In Sindh Province, as in the rest of Pakistan, logistics data for the immunization supply chain was sporadically collected and seldom used for years. Stockouts of critical vaccines were commonplace, resulting in poor coverage rates and frequent outbreaks of measles and other vaccine-preventable diseases. In 2013–2014, the federal and provincial governments, supported by JSI (under the USAID | DELIVER PROJECT), USAID, UNICEF, and WHO, developed and launched a web-based vaccine logistics management information system (vLMIS) to address this problem, and started an ongoing effort to scale up use of the system across the nation. Sindh has since fully deployed the vLMIS in all districts. But deploying the system has only been one aspect of the work to improve data visibility and use.
In the first of a series of stories on logistics data visibility and use in Pakistan, we read about the impact of computer technology on supply chain workers and their performance.
Use of computers and the internet as communication means is now commonplace around the world, yet in Benazirabad District, Sindh, most of the vaccinators, Taluka (subdistrict) Superintendents/Vaccination (TSV), and District Superintendents/Vaccination (DSV) of the Provincial Health Department belong to a generation that is not familiar or comfortable with the use of these technologies. The main reason is low computer literacy and a lack of experience and institutional capacity building in technology use. This has been a significant challenge in the deployment of the advanced web-based vLMIS. It has hindered the appreciation and use of the system, and consequently affected the reporting and analysis needed to ensure effective service delivery.
But seeing and using is believing. Smiling eyes spoke of the joy and pleasure that Rana Abdul Sattar, the statistical assistant and district EPI store incharge, had the first time he created and printed a vaccine voucher, and issued vaccines to the subdistrict store on a computer using the vLMIS.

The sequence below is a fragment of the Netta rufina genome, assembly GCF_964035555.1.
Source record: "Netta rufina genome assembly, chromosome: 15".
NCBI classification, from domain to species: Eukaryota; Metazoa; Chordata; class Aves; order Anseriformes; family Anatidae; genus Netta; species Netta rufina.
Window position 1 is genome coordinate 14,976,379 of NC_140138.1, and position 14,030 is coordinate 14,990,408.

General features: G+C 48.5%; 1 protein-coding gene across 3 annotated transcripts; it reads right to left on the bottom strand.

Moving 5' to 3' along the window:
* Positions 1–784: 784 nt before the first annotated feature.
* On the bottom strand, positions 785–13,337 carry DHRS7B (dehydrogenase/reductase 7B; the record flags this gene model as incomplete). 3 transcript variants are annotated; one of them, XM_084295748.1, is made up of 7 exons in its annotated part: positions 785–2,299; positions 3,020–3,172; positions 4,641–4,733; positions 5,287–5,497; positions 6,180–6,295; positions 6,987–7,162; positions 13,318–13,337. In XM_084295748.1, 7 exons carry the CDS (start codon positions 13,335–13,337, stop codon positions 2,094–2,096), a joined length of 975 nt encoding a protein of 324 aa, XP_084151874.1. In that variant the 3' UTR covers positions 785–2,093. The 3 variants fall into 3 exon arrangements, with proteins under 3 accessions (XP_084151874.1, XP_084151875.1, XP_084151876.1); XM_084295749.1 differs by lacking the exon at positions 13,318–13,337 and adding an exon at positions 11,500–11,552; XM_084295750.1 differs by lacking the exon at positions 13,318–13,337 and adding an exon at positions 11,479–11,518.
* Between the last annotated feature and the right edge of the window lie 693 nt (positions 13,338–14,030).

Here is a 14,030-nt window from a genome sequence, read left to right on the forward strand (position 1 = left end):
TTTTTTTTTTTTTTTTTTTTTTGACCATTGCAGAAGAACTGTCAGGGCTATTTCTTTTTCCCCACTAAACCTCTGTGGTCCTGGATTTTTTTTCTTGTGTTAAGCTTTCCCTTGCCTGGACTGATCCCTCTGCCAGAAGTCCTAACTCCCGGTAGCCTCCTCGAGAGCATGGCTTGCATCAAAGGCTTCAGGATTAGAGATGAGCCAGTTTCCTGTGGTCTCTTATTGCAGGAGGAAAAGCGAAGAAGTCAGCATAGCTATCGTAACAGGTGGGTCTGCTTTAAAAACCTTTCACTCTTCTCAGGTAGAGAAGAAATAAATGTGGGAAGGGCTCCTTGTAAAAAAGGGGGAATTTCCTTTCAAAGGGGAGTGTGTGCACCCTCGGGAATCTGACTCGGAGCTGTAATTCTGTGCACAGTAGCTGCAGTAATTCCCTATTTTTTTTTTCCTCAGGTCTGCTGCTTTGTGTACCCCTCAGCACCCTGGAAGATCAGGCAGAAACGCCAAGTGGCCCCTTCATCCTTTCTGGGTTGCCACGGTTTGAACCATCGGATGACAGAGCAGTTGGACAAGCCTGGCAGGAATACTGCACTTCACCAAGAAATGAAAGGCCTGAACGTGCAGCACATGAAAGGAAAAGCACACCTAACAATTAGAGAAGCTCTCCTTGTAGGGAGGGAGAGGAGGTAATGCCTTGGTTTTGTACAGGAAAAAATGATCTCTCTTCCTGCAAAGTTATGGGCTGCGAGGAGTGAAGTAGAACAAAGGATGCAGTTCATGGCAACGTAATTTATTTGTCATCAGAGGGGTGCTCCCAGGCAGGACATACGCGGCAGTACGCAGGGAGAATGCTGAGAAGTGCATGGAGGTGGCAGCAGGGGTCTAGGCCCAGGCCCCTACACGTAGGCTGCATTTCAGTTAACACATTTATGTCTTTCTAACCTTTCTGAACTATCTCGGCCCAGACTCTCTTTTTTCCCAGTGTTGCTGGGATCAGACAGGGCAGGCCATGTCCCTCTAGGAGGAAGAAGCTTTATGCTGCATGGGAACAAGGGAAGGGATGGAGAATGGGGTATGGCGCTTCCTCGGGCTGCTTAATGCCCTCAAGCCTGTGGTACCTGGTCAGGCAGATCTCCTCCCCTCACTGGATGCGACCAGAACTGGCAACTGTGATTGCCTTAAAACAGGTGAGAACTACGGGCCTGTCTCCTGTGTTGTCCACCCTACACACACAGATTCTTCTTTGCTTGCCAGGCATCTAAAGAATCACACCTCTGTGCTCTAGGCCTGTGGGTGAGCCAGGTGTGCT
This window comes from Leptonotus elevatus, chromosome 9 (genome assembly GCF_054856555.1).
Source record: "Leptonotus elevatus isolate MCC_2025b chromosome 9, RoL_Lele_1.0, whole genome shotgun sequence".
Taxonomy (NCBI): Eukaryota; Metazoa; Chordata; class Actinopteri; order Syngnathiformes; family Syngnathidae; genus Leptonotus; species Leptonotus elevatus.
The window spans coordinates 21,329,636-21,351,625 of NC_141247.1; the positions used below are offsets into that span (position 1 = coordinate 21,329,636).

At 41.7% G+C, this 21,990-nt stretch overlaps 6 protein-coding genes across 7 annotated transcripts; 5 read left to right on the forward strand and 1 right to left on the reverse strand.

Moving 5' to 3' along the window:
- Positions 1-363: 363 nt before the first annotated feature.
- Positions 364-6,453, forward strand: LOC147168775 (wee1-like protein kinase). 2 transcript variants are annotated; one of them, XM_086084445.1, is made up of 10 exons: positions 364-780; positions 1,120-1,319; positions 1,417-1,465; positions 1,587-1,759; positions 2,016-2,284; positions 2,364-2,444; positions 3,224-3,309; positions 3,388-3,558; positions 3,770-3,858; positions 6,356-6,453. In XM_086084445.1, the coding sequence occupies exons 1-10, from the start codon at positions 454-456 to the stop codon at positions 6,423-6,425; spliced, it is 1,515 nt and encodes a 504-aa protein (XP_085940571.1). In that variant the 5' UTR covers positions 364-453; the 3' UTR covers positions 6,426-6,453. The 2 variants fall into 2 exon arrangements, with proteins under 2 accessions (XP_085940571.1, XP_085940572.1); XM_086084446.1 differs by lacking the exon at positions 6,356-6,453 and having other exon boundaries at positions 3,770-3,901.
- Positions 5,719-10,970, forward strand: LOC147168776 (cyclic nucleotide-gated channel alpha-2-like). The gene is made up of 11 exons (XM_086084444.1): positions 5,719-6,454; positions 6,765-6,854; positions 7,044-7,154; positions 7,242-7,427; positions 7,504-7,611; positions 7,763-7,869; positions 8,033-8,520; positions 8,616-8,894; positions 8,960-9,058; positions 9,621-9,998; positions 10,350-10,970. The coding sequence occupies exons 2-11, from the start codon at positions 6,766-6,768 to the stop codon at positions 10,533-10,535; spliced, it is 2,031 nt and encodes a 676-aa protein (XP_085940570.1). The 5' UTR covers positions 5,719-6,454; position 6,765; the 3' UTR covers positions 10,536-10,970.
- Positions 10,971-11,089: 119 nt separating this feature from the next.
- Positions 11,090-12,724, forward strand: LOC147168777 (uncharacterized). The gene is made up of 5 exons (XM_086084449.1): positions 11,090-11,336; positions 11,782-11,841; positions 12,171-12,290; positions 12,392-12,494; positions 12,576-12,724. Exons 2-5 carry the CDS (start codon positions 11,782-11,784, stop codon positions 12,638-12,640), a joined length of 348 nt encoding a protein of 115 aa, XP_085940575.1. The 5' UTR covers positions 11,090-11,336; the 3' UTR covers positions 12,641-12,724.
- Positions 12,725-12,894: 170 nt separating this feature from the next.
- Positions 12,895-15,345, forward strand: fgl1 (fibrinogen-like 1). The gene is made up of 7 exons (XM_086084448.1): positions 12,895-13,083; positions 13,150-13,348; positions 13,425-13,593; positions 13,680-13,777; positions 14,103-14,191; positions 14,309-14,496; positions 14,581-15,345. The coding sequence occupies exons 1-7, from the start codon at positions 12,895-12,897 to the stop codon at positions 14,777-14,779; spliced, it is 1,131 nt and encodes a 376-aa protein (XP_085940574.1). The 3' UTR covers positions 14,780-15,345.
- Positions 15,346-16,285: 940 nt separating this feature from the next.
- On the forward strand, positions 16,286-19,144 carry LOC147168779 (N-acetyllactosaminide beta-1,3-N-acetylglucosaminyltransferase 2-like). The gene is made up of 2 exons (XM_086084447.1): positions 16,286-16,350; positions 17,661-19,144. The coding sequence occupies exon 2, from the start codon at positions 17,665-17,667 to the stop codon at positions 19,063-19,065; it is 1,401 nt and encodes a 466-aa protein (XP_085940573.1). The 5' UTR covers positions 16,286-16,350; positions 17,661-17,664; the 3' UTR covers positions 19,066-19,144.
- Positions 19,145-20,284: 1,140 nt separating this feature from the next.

For the two years following the 2014 launch of the vLMIS, Sattar manually recorded vaccines issued to Taluka stores, writing all the details by hand and then giving the vouchers to other staff for entry into the vLMIS. He didn’t attempt to use the system, as no one trained and encouraged him to do so. But with support from a new project focused on data visibility and data use at every level of the immunization supply chain in Pakistan, things are starting to change.
A local quality improvement team (QIT) was established in the district’s health department to use the data provided by vLMIS to make operational decisions and to improve performance of the supply chain. A JSI consultant embedded with the team provides hands on vLMIS training and encourages the health department vaccination staff to use it themselves instead of relying on data entry clerks.
Sattar tells his story in his own words: “I was very happy when everyone appreciated my work in the first QIT meeting. All this was possible because of the encouragement I received from the team. The vLMIS training enabled me to receive vouchers from the divisional store and in turn issue vaccines to subdistrict stores electronically. I can also generate vaccine requests using vLMIS and monitor stock availability and consumption by myself. This helps me plan, manage and issue vaccines to EPI centers in a transparent manner. By switching over to modern communication gadgetry, I can do things efficiently, saving my time for other tasks at hand. I have no worries about stock record keeping now as these are updated instantly through the vLMIS, for which I am thankful to the QIT and JSI.”